CMS and AMA Announce Efforts to Help Get Ready for ICD-10
Today, July 6, the American Medical Association and Centers for Medicare and Medicaid Services (CMS) jointly announced that agreement has been reached on important elements of a “grace period” for the October 1, 2015, implementation of the ICD-10 diagnosis code set.
In guidance that is being transmitted today, CMS announced that:
- For a one-year period starting October 1, Medicare claims will not be denied solely on the specificity of the ICD-10 diagnosis codes provided, as long as the physician submitted an ICD-10 code from an appropriate family of codes. In addition, Medicare claims will not be audited based on the specificity of the diagnosis codes as long as they are from the appropriate family of codes. This policy will be followed by Medicare Administrative Contractors and Recovery Audit Contractors.
- To avoid potential problems with mid-year coding changes in CMS quality programs (PQRS, VBM and MU) for the 2015 reporting year, physicians using the appropriate family of diagnosis codes will not be penalized if CMS experiences difficulties in accurately calculating quality scores (i.e., for PQRS, VBM, or Meaningful Use). CMS will continue to monitor implementation and adjust the duration if needed.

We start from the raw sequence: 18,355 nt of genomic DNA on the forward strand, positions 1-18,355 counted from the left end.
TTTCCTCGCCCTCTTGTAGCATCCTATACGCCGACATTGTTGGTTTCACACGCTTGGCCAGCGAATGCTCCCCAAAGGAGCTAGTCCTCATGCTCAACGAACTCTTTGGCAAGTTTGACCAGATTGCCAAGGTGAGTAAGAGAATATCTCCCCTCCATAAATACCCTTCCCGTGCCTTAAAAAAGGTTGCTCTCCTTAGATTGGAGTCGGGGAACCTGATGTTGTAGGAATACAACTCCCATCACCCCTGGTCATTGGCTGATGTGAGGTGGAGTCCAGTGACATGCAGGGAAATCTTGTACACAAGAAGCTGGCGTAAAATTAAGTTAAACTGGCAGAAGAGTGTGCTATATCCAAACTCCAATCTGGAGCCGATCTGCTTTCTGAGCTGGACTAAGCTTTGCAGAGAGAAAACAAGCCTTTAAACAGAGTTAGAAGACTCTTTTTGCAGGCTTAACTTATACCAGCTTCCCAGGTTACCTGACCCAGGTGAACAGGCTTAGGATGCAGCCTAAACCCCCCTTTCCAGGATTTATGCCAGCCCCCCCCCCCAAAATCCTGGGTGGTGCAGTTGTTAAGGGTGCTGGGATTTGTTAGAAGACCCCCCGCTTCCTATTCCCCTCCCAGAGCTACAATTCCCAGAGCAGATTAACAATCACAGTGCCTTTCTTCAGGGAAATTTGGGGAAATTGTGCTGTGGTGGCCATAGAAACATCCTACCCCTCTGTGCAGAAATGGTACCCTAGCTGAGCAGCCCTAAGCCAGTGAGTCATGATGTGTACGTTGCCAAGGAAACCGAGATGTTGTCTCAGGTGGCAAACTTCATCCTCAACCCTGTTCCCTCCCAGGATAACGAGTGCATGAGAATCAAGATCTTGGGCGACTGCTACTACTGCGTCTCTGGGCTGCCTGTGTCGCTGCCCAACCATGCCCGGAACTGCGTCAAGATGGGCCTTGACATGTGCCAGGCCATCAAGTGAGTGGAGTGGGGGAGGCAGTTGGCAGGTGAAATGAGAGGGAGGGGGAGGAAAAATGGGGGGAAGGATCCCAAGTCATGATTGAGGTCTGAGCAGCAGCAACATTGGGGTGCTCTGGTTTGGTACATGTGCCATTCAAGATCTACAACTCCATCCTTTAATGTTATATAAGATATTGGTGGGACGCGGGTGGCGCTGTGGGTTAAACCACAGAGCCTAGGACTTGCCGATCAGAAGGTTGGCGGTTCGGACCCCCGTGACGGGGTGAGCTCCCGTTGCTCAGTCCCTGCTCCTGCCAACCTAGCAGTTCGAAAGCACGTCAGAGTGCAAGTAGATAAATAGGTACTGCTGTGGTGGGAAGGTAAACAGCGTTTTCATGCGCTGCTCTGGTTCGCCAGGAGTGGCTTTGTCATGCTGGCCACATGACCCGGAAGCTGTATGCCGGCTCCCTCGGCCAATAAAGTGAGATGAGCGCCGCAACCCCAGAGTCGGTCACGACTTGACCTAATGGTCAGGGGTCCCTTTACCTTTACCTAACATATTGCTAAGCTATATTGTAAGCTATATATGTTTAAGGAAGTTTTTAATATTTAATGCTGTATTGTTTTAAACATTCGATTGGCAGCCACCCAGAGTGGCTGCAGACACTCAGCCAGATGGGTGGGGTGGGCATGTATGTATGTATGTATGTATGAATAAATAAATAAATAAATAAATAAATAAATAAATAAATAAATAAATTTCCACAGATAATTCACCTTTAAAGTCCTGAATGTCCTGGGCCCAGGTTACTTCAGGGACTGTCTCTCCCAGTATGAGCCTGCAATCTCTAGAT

- CMS will establish an ICD-10 ombudsman to help receive and triage physician and provider problems that need to be resolved during the transition.
- CMS will authorize advanced payments if Medicare contractors are unable to process claims within established time limits due to problems with ICD-10 implementation.
Today’s announcement demonstrates that CMS is responsive to physician concerns. AMA will monitor and keep CMS apprised of any implementation issues that persist in 2016, and will urge the agency to make any needed adjustments to the grace period policy and timeline based on new information that surfaces during the implementation process. We encourage the Federation to report to us any problems their members experience during the transition, to better inform our advocacy efforts on their behalf.
The October 1 deadline for implementation of the ICD-10 code set is fast approaching, and time is running out for physician practices to complete their preparation. AMA has a broad range of materials available on its website to help physicians prepare for the October 1 deadline. To learn more and stay apprised on developments, visit AMA Wire.
Director, Federation Relations
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